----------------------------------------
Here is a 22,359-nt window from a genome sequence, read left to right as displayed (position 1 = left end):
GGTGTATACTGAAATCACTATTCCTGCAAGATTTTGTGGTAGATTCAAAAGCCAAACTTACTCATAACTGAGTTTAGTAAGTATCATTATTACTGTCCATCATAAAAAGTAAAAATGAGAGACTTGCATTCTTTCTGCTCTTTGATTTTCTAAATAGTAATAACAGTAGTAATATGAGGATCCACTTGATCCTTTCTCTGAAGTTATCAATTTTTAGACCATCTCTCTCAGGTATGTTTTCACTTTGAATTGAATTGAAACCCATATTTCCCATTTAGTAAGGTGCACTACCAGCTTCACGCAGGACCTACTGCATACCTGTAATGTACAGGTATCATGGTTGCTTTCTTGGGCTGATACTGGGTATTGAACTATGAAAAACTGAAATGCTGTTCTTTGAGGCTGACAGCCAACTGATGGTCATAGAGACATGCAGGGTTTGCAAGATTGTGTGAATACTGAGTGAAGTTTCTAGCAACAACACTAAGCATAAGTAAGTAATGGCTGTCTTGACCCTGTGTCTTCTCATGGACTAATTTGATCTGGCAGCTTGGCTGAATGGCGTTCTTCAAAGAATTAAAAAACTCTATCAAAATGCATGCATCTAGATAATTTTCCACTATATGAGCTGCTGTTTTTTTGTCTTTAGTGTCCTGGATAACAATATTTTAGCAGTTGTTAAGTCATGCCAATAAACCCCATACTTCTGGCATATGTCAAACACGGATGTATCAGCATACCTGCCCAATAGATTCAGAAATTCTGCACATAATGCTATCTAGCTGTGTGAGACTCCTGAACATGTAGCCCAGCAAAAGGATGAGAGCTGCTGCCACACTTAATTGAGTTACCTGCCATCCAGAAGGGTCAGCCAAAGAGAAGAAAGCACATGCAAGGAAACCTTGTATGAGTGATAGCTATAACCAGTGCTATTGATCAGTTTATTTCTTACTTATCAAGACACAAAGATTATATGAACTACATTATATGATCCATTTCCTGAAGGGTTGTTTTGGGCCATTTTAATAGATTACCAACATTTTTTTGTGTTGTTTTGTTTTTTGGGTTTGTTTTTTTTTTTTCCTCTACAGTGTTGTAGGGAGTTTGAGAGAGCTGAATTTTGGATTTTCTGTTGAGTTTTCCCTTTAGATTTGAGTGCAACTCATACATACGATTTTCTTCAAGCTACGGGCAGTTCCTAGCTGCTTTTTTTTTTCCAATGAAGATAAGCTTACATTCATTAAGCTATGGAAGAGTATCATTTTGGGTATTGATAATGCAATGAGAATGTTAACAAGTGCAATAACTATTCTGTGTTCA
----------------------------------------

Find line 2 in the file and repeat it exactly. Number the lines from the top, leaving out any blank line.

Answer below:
GGTGTATACTGAAATCACTATTCCTGCAAGATTTTGTGGTAGATTCAAAAGCCAAACTTACTCATAACTGAGTTTAGTAAGTATCATTATTACTGTCCATCATAAAAAGTAAAAATGAGAGACTTGCATTCTTTCTGCTCTTTGATTTTCTAAATAGTAATAACAGTAGTAATATGAGGATCCACTTGATCCTTTCTCTGAAGTTATCAATTTTTAGACCATCTCTCTCAGGTATGTTTTCACTTTGAATTGAATTGAAACCCATATTTCCCATTTAGTAAGGTGCACTACCAGCTTCACGCAGGACCTACTGCATACCTGTAATGTACAGGTATCATGGTTGCTTTCTTGGGCTGATACTGGGTATTGAACTATGAAAAACTGAAATGCTGTTCTTTGAGGCTGACAGCCAACTGATGGTCATAGAGACATGCAGGGTTTGCAAGATTGTGTGAATACTGAGTGAAGTTTCTAGCAACAACACTAAGCATAAGTAAGTAATGGCTGTCTTGACCCTGTGTCTTCTCATGGACTAATTTGATCTGGCAGCTTGGCTGAATGGCGTTCTTCAAAGAATTAAAAAACTCTATCAAAATGCATGCATCTAGATAATTTTCCACTATATGAGCTGCTGTTTTTTTGTCTTTAGTGTCCTGGATAACAATATTTTAGCAGTTGTTAAGTCATGCCAATAAACCCCATACTTCTGGCATATGTCAAACACGGATGTATCAGCATACCTGCCCAATAGATTCAGAAATTCTGCACATAATGCTATCTAGCTGTGTGAGACTCCTGAACATGTAGCCCAGCAAAAGGATGAGAGCTGCTGCCACACTTAATTGAGTTACCTGCCATCCAGAAGGGTCAGCCAAAGAGAAGAAAGCACATGCAAGGAAACCTTGTATGAGTGATAGCTATAACCAGTGCTATTGATCAGTTTATTTCTTACTTATCAAGACACAAAGATTATATGAACTACATTATATGATCCATTTCCTGAAGGGTTGTTTTGGGCCATTTTAATAGATTACCAACATTTTTTTGTGTTGTTTTGTTTTTTGGGTTTGTTTTTTTTTTTTCCTCTACAGTGTTGTAGGGAGTTTGAGAGAGCTGAATTTTGGATTTTCTGTTGAGTTTTCCCTTTAGATTTGAGTGCAACTCATACATACGATTTTCTTCAAGCTACGGGCAGTTCCTAGCTGCTTTTTTTTTTCCAATGAAGATAAGCTTACATTCATTAAGCTATGGAAGAGTATCATTTTGGGTATTGATAATGCAATGAGAATGTTAACAAGTGCAATAACTATTCTGTGTTCA